TRURO – Going to see The Greenheads at Terra Luna on Wednesday night was essentially the same as seeing Bobby Vinton at the Copacobana in 1963.
All the coolest people were there, and it was packed. Several of our favorite musicians were in the crowd – always a good sign.[quid-slider initial=.99 min=”.50″ text=”Support Cape Cod Wave”]
Thus, we felt compelled to use our “Goodfellas” pass to get in the back door to catch the band playing. While we can make no claim to being cool, clearly we know people and that’s what counts.
It was Tony Pasquale, chef at Terra Luna (and the first person to welcome us into the kitchen in this video), who brought the Greenheads in for an evening of music and small plates of amazing creative food, along with a great raw bar.
It was a special evening, not a full menu – but a different version of Tony’s delicious neo-pagan cuisine.
The crowd was mostly Cape locals who came out to support Pasquale, who is also a DJ at WOMR, and to listen and dance to the Greenheads.
Oh yeah, the Greenheads, the whole point of this story…
Composed of Steve Wood one of our favorite rock guitarists anywhere, his son Sam Wood on drums, and Sarah Swain, of Sarah Swain & The Oh Boys! on bass, the Greenheads are a power trio that does not play out nearly enough, but when they do they play a lot of catchy hard-rocking original songs written by Steve Wood.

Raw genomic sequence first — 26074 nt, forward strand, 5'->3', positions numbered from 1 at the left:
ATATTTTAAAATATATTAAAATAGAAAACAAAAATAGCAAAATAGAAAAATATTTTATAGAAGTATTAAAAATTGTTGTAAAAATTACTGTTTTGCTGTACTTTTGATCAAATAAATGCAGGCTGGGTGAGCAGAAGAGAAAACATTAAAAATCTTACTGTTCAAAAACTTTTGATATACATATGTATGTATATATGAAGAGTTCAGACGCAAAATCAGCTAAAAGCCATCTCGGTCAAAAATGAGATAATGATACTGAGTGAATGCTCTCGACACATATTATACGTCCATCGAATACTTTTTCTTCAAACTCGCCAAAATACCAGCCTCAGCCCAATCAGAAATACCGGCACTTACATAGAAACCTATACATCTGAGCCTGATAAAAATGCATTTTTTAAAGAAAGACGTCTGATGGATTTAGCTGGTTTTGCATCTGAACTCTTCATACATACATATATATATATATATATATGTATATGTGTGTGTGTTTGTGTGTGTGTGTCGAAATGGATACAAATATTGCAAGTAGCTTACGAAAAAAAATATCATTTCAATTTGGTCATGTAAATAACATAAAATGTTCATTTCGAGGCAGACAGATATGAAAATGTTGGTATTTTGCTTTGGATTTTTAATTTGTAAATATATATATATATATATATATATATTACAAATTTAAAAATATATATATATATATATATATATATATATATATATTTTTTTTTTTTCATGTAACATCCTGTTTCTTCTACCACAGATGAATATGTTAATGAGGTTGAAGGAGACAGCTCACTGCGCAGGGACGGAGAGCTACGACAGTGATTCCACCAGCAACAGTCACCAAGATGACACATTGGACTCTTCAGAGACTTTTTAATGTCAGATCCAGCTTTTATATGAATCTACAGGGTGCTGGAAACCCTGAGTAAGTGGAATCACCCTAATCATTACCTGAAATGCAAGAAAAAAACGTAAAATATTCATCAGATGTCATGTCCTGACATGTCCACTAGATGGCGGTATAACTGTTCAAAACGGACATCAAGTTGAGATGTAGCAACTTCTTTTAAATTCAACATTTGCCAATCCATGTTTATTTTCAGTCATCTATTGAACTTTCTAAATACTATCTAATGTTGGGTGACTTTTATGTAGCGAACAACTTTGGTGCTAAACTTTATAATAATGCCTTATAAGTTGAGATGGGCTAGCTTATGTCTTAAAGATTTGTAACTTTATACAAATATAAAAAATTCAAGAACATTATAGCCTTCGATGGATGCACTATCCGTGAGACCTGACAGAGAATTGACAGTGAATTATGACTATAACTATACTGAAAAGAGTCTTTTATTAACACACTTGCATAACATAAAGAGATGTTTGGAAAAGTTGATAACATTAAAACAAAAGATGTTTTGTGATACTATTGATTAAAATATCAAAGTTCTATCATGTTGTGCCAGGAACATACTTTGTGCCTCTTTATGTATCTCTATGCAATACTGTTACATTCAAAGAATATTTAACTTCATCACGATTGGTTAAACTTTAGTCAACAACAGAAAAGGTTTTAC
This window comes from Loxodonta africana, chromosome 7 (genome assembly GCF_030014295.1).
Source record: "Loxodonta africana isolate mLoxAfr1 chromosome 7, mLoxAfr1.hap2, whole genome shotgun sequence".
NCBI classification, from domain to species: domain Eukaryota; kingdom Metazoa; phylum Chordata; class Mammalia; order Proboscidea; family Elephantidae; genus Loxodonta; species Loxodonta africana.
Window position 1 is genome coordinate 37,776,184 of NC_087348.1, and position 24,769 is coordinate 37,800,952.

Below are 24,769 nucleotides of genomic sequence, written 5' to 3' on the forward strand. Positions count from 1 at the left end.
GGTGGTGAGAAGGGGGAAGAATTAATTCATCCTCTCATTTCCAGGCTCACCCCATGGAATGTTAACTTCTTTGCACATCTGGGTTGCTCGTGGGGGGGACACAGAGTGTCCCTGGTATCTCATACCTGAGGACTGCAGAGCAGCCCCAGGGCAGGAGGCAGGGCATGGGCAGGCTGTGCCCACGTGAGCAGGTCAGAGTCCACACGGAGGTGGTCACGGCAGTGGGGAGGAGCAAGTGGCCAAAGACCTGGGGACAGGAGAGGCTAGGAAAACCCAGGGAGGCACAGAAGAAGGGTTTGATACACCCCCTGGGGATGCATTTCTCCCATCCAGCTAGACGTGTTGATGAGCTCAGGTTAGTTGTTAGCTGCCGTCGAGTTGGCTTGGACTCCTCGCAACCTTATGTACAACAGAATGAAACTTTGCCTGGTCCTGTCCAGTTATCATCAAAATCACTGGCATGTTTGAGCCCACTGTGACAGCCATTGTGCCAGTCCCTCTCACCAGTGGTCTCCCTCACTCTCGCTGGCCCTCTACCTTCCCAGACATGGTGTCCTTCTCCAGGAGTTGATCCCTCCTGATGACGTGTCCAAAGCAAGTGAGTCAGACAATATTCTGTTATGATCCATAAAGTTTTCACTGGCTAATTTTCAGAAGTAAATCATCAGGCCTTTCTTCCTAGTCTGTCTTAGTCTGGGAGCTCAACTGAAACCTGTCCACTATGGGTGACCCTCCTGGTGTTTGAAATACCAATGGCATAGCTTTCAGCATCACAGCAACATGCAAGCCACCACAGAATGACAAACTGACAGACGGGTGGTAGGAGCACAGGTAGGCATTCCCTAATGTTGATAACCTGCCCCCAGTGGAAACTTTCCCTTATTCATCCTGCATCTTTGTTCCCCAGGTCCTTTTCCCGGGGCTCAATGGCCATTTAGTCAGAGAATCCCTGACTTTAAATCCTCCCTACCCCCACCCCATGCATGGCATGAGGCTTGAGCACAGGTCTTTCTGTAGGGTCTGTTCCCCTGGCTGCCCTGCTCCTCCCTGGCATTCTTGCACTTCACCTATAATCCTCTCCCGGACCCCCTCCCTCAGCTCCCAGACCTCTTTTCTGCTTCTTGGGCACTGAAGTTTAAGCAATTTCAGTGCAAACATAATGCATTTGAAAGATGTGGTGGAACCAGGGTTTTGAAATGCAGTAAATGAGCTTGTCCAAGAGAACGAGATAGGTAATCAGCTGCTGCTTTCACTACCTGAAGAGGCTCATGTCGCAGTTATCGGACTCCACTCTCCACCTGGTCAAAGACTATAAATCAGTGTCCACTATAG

This original song is called, “Stoned.”
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– If you like Cape Cod music, here is a 6,000-word story that Cape Cod Wave did on the Cape Cod original music scene. We interviewed 20 musicians, four club owners, and two radio deejays – Cape Cod Music And The Joy Of Being Originally Alive
And here is a link to our growing collection of local music stories, and more than 100 music videos of local bands playing original music – MUSIC
– A Novel By Brian Tarcy of Cape Cod Wave
“This is a terrific read. Brian Tarcy’s style and sense of humor make it easy reading, while his subject matter is of more importance than most communities realize. If you care about growth in your community and the lack of thoughtful planning, you owe it to yourself to read this thoughtful piece of fiction that is all too real in smaller communities in our country.” — YOU CAN’T SELL RIGHT FIELD, A Cape Cod Novel